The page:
Whey protein allergy: Although adult-onset whey protein allergy can occur – it’s extremely rare. Whey protein allergy may cause a combination of dizziness, hypotension, hives, swelling, itchiness, vomiting, nausea, nasal congestion, sneezing, etc. Individuals with cow milk allergy (CMA) and/or dairy allergy should avoid whey protein.

Gastrointestinal conditions: Individuals with preexisting gastrointestinal conditions (e.g. eosinophilic esophagitis, GERD/LPR, motility disorders, hiatal hernia, etc.) may be at increased risk of experiencing dizziness following ingestion of whey protein – particularly after large servings.  Why? Whey protein might be a unique trigger food for a subset of persons with GI conditions. That said, those with legitimate GI disorders will probably experience this reaction to many foods in addition to whey.

Considerations…

Dose-dependent effect: Reactions to whey protein may be dose-dependent in that certain doses trigger no reaction, other doses trigger negligible or mild reactions, and doses above a certain threshold trigger pronounced reactions (i.e. strong dizziness).

Other ingredients: Some people may be reacting to other ingredients within a specific whey product – misattributing the reaction to whey.

Unrelated to whey: Other variables could be causing the dizziness completely unrelated to a specific whey protein product.

Reasons for dizziness other than whey protein…

Workouts: Most people take whey protein before/after workouts. It’s possible that the workout itself is the cause of dizziness rather than the whey protein. If whey was ingested before an intense workout – this could cause GI distress and subsequent dizziness.

Diet specifics: Macronutrient composition; hypocaloric vs. eucaloric vs. hypercaloric; meal timing; etc. – may all explain dizziness rather than the whey. For example: Individuals on very low calorie diets may end up dizzy due to hypotension.

Total protein amount: It may be that the total amount of protein ingested (e.g. 20-40 grams) over a short duration of time (e.g. 5 minutes) is causing dizziness by taxing the digestive system harder than usual. In other words – it might not be the “whey” itself but rather the protein amount consumed in a brief window.

Hydration status: Overhydration and/or dehydration can cause dizziness. Dehydration may go hand-in-hand with an intense workout (e.g. high-intensity interval training).

Meal sizes: Consuming large meals can shift blood flow away from the brain towards the gut to aid in digestion – and this may cause transient postprandial dizziness.

Other calories ingested (proximal to whey): Ingestion of whey and calories from other sources may cause GI distress and subsequent dizziness. Perhaps the total number of calories consumed proximal to whey explains the dizziness – or the specific foods eaten in close proximity to whey ingestion.

Allergic to other foods: It’s possible that some individuals are allergic to foods in their diet other than whey – such that they experience dizziness and misattribute the dizziness to whey protein.

Food sensitivities: It’s possible that some individuals are sensitive to foods in their diet other than whey – such that they experience dizziness and misattribute the dizziness to whey protein.

Medical conditions: Certain medical conditions may cause dizziness after the ingestion of food/calories (e.g. functional GI disorders).

Substance use: Pharmaceutical medications, dietary supplements over-the-counter drugs, illicit drugs – may cause dizziness and/or cause a person to react adversely to whey protein (such that it may cause greater GI distress).

Nutritional status: Concentrations of vitamins/minerals within the body may be: excessive, adequate, or insufficient. Nutrient deficits could cause dizziness – and excessive amounts of certain nutrients may also cause dizziness.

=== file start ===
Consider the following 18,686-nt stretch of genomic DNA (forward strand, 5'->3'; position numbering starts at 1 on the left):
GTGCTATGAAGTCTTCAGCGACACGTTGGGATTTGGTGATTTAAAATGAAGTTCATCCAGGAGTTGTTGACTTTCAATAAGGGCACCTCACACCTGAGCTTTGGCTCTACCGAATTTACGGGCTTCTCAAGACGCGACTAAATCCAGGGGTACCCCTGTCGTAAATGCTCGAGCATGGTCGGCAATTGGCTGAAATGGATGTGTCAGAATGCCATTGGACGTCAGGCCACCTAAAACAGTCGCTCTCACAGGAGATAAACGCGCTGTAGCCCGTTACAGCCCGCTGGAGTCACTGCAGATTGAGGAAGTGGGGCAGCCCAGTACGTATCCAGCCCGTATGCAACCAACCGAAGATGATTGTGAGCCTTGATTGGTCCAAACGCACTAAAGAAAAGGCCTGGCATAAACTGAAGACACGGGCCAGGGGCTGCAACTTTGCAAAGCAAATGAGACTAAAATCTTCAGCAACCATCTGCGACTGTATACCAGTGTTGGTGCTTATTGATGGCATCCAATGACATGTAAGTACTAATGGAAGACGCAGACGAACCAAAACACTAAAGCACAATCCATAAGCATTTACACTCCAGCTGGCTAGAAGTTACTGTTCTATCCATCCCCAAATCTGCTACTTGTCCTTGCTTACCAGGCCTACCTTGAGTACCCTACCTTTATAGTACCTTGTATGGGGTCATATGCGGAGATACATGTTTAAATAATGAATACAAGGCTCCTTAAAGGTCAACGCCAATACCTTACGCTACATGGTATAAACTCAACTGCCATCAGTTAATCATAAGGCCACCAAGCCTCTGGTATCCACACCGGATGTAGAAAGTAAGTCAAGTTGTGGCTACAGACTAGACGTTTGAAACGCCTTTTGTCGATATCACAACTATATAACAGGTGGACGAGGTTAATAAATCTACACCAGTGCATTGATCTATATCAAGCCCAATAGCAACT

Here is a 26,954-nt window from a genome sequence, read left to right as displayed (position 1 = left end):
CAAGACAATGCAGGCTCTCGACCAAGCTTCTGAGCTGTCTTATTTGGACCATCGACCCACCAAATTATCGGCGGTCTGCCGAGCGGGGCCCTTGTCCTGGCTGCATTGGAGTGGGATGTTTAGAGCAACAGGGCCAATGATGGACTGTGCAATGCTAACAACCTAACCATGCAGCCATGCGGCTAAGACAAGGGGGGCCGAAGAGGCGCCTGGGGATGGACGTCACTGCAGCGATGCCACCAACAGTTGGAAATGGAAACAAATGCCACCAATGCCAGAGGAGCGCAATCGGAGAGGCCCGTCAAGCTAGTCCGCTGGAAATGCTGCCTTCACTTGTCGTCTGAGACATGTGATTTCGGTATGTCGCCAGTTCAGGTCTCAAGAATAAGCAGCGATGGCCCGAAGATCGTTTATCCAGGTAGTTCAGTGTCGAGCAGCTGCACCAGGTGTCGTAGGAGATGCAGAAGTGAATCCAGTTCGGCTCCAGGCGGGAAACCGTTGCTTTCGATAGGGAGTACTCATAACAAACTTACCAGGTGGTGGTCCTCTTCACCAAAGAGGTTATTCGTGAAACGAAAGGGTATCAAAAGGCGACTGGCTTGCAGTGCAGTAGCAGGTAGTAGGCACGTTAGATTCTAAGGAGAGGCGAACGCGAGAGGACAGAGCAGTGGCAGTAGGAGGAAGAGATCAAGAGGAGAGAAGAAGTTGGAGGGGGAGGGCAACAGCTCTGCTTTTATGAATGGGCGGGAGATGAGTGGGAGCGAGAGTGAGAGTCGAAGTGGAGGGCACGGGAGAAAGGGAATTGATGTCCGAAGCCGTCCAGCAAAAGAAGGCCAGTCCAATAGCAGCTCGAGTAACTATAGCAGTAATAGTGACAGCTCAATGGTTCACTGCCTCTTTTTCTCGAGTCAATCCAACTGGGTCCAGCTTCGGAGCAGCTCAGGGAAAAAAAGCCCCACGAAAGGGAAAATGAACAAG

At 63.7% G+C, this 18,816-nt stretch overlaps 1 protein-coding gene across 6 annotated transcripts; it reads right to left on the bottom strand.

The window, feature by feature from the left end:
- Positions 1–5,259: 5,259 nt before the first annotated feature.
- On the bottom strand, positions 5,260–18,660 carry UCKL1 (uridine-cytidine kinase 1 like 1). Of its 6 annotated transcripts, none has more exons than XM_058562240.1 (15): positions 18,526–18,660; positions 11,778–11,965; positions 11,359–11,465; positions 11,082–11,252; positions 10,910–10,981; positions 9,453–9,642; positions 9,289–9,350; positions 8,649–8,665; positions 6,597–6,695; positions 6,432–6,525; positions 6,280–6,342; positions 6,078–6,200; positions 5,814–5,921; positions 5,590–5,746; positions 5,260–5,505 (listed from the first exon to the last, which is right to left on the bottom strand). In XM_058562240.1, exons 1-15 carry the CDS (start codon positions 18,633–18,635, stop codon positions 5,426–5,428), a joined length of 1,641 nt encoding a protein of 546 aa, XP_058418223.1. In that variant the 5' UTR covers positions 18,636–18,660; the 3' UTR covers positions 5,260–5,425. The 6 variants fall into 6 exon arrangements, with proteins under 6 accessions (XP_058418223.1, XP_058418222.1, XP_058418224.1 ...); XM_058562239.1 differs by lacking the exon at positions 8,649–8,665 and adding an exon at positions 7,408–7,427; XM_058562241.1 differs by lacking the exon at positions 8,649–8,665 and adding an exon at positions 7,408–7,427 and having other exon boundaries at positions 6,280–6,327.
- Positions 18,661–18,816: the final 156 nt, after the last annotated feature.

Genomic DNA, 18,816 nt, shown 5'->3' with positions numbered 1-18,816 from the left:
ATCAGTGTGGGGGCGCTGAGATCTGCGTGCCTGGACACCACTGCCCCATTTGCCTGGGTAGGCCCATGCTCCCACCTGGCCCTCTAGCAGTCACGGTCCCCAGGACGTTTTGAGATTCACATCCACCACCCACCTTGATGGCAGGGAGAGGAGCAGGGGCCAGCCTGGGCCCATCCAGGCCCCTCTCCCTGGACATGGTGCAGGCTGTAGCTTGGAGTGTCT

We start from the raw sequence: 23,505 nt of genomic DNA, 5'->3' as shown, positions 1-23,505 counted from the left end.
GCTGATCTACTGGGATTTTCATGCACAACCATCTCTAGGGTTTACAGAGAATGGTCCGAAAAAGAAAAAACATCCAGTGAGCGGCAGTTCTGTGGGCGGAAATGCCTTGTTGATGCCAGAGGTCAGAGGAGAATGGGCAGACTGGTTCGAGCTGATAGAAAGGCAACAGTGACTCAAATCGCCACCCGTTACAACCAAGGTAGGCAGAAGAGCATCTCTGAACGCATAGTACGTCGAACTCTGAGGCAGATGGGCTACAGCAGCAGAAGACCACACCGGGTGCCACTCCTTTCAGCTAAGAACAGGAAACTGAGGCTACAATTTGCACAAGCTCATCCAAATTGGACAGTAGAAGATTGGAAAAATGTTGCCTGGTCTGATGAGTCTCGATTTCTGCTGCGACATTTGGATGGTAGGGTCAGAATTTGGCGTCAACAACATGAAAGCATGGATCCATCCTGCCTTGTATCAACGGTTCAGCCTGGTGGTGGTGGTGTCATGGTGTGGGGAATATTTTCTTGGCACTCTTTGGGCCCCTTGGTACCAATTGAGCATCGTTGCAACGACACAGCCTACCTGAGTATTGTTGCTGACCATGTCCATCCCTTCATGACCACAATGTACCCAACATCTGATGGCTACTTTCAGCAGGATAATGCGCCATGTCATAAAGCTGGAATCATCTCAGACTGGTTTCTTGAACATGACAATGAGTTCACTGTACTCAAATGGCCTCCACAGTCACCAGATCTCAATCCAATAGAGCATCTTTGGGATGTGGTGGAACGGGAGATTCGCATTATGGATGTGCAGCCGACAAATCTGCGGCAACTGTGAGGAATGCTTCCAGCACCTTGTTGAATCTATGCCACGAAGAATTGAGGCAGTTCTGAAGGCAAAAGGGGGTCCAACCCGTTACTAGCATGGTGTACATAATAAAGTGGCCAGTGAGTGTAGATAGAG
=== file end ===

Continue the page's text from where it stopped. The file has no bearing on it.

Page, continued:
Allergy or sensitivity to additives (other ingredients): Most whey protein products contain ingredients other than whey protein. It’s possible to have an allergy or sensitivity to specific non-whey ingredients (e.g. artificial sweeteners) at their respective doses – such that dizziness could occur.

Contaminants: Certain whey protein products may contain contaminants that are toxic to the body. If the dosage of these toxins is sufficient, a person may experience dizziness – among other reactions.

Note: There are likely other reasons that a person might experience dizziness other than those listed above.

Anecdotes: Whey Protein & Dizziness

I searched Google for anecdotes of individuals reporting dizziness after ingestion of whey protein – and found many accounts of this phenomenon.

Anecdote 1: I have a whey protein shake with 25 grams of protein each morning. Today I had 50 grams of protein in a store-bought drink (Pure Pro50) after a tough workout. About 2 hours later I started to feel super dizzy and got sent home from work. I suspect that it was the whey protein shake that caused it. (Confounds: Intense workout, possible dehydration, possible insufficient calories, other ingredients in Pure Pro50, etc.).

My thoughts? Unlikely the whey protein – but possibly a dose-dependent reaction.

Anecdote 2: Started feeling lightheaded about a week ago – around the same time that I started a new protein shake. Slender World Protein shake along with a multivitamin, fat loss capsule, and low calorie diet. (Confounds: Fat loss capsule, caffeine in protein powder, low calorie diet, possible dehydration).

My thoughts? Likely the combination of fat loss capsule, low calorie diet, caffeine in protein powder, and possible dehydration (individual wasn’t sure if drinking enough water).

Anecdote 3: Whenever I drink whey protein in the morning I feel dizziness, tiredness, and sleepy.

My thoughts? Individual is 6’1 at 141 lbs. – which is likely underweight. Dizziness is likely from being underweight, insufficient caloric intake, and/or corresponding nutrient deficiencies.

Anecdote 4: I decided to up my protein intake because it was a bit low so started drinking whey protein shakes. Since I started consuming the shakes I began to feel dizzy and shaky for about 1 hour after. Individual admits to just getting over a cold and dieting.

My thoughts? Could be a reaction to the whey protein – but could also be due to cutting calories for fat loss.

Anecdote 5: I’ve been using MyProtein whey for the past 4 months (with creatine) and recently started drinking the shake during the day instead of post-workout. This has caused lightheadedness and brain fog – in the hour after I drink it.